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Red Sky at Night with JB Cornwell | Uncle Jim

In the Spring of 1943 we moved from Carolina Beach back to the Southern Pines/Pinehurst area in NC. It had been the intention of my Mom and my new Step Dad to live permanently at Carolina Beach when we went there in spring of 1941 after their marriage.

The war caused Mom to insist that we move back inland. She spent too many nights shooing me and my three siblings away from the windows where we stood fascinated by the burning ships offshore and too many days herding us away from the flotsam and occasional dead body in the surf. She had a new baby to look after and wanted refuge from the grim realities of the war.

My step dad was well off. We had three servants and two cars. He was a salesman (today we would call him an account executive) of coal. . . The Red Jacket Coal Company. We didn’t like him much, but he adored our Mom and we came with the package. We moved into Knoll Cottage, a lovely Tudor style home on top of the one of the tallest hills in Moore county. From the second story bedroom I shared with my half brother we could see for many miles and hear the steam whistles of the trains passing by on the way to or from Florida and the Northeast.

With Knoll Cottage came Jim Willis. Jim was “Uncle Jim”, as were most elderly Africans of the day. It was a title of respect and affection, though some think of it as a term of derision.

Uncle Jim was a physical marvel. He had been born a slave in the 1840s in South Carolina and run away as a teen. When I first met him he was pretty close to 100 years old and still did a full day of hard, physical work most days.

Uncle Jim was also a great raconteur. He had many wonderful tales to tell of his adventures as a young man and later. Most of all he had a magic understanding of little boys, fish and many other things of universal importance.

Uncle Jim taught me and my boon companion, my half brother, Don, how to fish for bluegills and catfish with a willow pole. More important, he taught us to value all human beings in a time and place when only adult white males were created equal.

Once, when he was plowing a plot for our “Victory” garden with his mule whose name escapes me (he traded horses and mules regularly), the mule decided to take a break; it just stopped and hung its head in that way that mules do to signal that they are in deep thought. . .with one ear up like an antenna and the other drooped down. That was not satisfactory with Jim. He spoke harshly to the mule, who ignored him.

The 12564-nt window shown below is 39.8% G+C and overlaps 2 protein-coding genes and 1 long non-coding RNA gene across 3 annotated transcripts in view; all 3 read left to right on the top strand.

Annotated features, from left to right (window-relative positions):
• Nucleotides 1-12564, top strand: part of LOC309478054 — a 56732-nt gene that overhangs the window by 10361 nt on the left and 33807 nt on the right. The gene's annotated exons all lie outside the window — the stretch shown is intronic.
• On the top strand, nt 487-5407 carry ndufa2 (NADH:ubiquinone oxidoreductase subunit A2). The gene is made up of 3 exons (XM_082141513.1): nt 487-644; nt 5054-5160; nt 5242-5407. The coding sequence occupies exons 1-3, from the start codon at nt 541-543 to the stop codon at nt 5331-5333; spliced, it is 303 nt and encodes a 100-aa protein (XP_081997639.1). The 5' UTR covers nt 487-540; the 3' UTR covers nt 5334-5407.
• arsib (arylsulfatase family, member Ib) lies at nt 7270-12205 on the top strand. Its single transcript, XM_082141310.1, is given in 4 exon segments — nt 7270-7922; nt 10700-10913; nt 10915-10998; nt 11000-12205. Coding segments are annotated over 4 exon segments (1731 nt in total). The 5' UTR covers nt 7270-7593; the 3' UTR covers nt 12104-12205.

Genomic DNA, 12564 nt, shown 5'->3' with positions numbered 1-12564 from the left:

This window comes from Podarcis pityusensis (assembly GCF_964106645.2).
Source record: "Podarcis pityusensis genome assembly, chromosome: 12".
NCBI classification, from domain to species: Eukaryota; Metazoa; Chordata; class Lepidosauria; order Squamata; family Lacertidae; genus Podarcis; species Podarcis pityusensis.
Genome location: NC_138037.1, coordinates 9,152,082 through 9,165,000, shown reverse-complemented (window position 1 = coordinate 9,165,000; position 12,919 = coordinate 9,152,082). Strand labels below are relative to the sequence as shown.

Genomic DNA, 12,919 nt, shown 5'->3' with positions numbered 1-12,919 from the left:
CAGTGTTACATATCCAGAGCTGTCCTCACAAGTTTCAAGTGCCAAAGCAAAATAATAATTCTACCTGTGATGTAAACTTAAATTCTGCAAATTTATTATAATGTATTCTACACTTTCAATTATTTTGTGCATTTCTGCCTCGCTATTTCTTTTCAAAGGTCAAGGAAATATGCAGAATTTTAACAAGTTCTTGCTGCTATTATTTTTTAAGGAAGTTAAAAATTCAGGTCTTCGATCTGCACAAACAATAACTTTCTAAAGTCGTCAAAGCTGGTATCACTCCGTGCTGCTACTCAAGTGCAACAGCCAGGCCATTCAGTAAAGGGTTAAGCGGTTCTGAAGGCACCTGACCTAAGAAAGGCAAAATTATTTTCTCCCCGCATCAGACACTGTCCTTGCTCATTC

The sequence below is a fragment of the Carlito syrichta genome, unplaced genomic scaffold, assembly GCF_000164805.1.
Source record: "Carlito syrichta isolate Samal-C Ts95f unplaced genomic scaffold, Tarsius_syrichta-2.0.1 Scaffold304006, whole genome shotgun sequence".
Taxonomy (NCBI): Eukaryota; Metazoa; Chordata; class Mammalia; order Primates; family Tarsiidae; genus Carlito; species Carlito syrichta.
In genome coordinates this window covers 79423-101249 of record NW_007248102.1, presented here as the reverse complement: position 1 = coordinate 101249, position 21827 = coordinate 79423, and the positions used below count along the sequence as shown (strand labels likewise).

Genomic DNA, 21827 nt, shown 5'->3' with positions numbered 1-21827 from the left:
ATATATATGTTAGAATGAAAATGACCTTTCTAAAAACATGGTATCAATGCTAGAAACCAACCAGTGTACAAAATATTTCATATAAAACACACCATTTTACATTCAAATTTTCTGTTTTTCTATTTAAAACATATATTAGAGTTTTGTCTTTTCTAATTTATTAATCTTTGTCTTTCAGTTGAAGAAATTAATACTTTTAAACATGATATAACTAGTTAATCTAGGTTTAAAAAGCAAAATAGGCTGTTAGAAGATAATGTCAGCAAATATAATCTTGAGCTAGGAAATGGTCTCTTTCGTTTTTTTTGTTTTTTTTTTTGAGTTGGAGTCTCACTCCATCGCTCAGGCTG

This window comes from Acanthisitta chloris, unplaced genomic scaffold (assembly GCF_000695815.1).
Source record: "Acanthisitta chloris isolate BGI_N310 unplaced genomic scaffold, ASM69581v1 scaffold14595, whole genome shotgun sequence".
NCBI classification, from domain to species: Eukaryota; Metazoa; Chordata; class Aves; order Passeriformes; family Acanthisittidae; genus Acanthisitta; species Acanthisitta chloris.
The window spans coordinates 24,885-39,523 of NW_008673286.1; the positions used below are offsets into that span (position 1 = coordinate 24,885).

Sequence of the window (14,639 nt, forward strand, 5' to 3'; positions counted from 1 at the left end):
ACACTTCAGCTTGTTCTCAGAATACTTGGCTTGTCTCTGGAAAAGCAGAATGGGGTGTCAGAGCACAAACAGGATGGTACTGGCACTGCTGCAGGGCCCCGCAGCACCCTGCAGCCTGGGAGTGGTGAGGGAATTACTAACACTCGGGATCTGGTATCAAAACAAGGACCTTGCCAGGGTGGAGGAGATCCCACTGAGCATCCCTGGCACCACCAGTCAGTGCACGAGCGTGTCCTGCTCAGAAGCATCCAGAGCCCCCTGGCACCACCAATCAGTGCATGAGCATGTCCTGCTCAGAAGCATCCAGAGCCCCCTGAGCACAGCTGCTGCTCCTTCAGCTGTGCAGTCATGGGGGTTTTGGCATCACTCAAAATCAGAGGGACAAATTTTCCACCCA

Jim then ripped a loose root from the sandy soil and fetched the mule a mighty whack on its butt. The mule was unimpressed.

Then Jim walked around in front of the mule and (remember, this is a man near or over 100 years of age) hit it in the forehead with his huge fist. The Mule dropped to its knees, shook its head then stood up with both ears in an upright, cooperative position. They then went on to finish the garden plot.

Most of Uncle Jim’s stories came as we sat on the dam at what I still call “my” woodland pond while waiting for the bluegills or channel cat to bite.

Jim had run away from his owner along with another, older man. They made their way to Charleston and a ship that was a refuge for runaway slaves. The ship took them to Venezuela, where they made their way inland to a community of former slaves. While there he learned to read and write and became fluent in Spanish, as well as English. He only stayed there for a few years, his wanderlust drawing him back to the sea. He signed on to a merchant ship and spent the next thirty or forty years sailing the seven seas, finally landing back in Charleston.

There was no end to the exciting stories Jim told of his years as a seaman and the exotic ports he visited. He even alluded to a wife in several tales. The thing that confused me about that was that the “wife” seemed to be in several ports. . . It didn’t occur to me at the time that there may have been several wives.

There came a day, after my step dad had passed away, that Mom hired a contractor to do some maintenance work on the house. Jim was assigned to help him out, be a gofer. I overheard the man berating Jim about some real or imagined flaw, calling him a stupid (bad word omitted) and calling him “Boy”. I was really offended that my friend and mentor was abused like that. Jim seemed unaffected.

I later asked him why he allowed younger white men of poor quality to address him as “Boy” and he called them “Massa”. Jim laughed his deep, echolike laugh. “Why, Honeychile, that is how I get him to do what I want.”

When we sold Knoll Cottage and moved to town Jim took the money our step dad had left him and bought a small farm. He lived out his years there, growing tobacco and telling wonderful stories to small boys and girls.

When I came back to Southern Pines in the late 50s after several years overseas I found that He had died at the age of 110. He had plowed 10 acres of tobacco (with a mule) the day before he died.

Rest in peace, Jim Willis. You were a great friend and the wisest man I ever knew.

(JB Cornwell writes from “The Hideout” in Whitt, TX, and is also an expert moderator, instructor, and fountain-of-knowledge in the Boating Forums, where he may occasionally share a yarn of his own.)

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